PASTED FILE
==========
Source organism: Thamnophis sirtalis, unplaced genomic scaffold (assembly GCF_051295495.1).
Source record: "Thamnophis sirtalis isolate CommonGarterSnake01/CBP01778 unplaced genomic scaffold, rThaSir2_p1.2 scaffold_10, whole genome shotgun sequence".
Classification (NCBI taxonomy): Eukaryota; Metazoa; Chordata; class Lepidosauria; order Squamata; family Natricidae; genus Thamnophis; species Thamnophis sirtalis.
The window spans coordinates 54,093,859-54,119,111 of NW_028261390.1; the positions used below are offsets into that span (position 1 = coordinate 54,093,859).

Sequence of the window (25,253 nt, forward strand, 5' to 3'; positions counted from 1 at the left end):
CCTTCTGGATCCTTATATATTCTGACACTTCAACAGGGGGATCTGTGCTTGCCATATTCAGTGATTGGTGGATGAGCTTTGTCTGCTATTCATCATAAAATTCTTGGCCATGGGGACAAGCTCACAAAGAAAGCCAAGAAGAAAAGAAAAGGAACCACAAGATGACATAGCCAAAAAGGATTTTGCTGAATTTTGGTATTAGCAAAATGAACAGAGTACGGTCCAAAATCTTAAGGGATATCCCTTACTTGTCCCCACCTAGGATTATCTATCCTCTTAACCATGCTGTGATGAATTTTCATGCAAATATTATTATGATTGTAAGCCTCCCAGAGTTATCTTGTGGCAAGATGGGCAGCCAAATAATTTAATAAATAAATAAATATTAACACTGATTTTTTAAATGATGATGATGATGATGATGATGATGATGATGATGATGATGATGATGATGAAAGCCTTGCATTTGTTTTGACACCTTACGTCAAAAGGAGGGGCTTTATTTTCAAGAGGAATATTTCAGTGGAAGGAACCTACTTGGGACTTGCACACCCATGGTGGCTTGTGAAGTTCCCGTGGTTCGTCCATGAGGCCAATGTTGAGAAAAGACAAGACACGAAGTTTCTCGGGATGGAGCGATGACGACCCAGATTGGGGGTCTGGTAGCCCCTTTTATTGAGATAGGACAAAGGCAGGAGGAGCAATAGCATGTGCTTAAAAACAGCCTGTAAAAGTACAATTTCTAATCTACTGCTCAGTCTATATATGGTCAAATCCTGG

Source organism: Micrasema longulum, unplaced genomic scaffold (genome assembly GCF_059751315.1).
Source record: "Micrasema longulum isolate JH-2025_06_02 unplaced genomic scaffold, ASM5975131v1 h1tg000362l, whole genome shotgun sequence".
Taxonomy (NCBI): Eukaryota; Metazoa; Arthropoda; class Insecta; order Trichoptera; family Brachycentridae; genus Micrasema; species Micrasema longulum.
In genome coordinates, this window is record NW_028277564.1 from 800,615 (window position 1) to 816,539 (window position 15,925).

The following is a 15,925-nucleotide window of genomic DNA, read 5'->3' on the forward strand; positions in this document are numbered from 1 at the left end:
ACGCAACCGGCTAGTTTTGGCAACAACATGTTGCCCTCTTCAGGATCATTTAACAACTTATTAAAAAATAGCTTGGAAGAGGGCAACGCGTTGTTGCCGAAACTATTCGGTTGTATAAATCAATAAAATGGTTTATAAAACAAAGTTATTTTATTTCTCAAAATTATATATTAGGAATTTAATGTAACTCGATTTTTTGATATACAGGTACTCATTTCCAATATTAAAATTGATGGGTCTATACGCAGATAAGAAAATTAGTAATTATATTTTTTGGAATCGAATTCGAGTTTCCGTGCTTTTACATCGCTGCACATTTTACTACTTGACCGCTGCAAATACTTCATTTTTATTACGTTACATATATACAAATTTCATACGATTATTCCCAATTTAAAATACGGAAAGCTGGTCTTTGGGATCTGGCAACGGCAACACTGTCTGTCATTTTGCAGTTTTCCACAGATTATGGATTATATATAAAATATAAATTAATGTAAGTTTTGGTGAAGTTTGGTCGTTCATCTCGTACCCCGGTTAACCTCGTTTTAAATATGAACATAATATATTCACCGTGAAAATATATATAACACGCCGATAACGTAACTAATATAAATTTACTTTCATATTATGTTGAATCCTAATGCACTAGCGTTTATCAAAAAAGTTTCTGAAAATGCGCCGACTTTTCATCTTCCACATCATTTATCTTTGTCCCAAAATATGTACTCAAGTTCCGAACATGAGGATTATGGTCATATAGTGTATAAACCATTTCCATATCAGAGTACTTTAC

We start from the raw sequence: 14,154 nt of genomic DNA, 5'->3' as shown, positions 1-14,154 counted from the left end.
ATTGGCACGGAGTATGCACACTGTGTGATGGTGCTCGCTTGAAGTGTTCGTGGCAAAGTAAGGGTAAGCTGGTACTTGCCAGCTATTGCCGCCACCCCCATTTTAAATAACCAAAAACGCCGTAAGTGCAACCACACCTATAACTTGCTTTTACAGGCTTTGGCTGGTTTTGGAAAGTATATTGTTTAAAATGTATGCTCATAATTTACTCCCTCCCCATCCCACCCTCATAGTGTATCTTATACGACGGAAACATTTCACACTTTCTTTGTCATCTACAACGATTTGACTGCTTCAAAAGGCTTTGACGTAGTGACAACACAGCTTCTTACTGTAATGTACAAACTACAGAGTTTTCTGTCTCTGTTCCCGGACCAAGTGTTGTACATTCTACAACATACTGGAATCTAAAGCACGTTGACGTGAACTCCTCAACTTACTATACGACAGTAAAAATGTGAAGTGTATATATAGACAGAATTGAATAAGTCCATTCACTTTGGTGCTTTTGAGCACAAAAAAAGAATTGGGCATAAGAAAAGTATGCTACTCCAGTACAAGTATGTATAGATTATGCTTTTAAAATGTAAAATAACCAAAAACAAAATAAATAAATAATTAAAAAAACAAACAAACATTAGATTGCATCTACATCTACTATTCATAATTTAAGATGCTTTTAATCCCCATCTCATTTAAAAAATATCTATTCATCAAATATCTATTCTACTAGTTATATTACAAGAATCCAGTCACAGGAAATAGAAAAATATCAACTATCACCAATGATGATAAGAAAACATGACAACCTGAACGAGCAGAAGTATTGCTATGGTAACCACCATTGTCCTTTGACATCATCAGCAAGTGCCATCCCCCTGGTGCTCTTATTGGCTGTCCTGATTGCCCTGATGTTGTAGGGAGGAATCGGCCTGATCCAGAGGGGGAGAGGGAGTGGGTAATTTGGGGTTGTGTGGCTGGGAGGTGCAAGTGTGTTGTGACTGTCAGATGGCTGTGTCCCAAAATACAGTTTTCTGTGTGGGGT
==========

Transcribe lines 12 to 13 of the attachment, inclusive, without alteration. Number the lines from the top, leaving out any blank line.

ACGCAACCGGCTAGTTTTGGCAACAACATGTTGCCCTCTTCAGGATCATTTAACAACTTATTAAAAAATAGCTTGGAAGAGGGCAACGCGTTGTTGCCGAAACTATTCGGTTGTATAAATCAATAAAATGGTTTATAAAACAAAGTTATTTTATTTCTCAAAATTATATATTAGGAATTTAATGTAACTCGATTTTTTGATATACAGGTACTCATTTCCAATATTAAAATTGATGGGTCTATACGCAGATAAGAAAATTAGTAATTATATTTTTTGGAATCGAATTCGAGTTTCCGTGCTTTTACATCGCTGCACATTTTACTACTTGACCGCTGCAAATACTTCATTTTTATTACGTTACATATATACAAATTTCATACGATTATTCCCAATTTAAAATACGGAAAGCTGGTCTTTGGGATCTGGCAACGGCAACACTGTCTGTCATTTTGCAGTTTTCCACAGATTATGGATTATATATAAAATATAAATTAATGTAAGTTTTGGTGAAGTTTGGTCGTTCATCTCGTACCCCGGTTAACCTCGTTTTAAATATGAACATAATATATTCACCGTGAAAATATATATAACACGCCGATAACGTAACTAATATAAATTTACTTTCATATTATGTTGAATCCTAATGCACTAGCGTTTATCAAAAAAGTTTCTGAAAATGCGCCGACTTTTCATCTTCCACATCATTTATCTTTGTCCCAAAATATGTACTCAAGTTCCGAACATGAGGATTATGGTCATATAGTGTATAAACCATTTCCATATCAGAGTACTTTAC

We start from the raw sequence: 14,154 nt of genomic DNA, 5'->3' as shown, positions 1-14,154 counted from the left end.